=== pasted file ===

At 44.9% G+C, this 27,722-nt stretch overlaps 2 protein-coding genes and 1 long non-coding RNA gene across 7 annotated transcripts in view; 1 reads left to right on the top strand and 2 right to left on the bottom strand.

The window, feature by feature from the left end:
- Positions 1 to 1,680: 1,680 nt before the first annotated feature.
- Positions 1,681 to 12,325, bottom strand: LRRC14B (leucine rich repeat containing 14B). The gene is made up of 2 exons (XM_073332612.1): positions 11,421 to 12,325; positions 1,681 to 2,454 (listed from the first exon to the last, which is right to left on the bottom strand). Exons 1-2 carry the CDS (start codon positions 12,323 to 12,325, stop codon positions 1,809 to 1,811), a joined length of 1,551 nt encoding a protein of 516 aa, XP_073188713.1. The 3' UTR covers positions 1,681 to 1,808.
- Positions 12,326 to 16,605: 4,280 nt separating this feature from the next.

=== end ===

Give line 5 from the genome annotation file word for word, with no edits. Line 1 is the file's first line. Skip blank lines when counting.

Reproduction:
- Positions 12,326 to 16,605: 4,280 nt separating this feature from the next.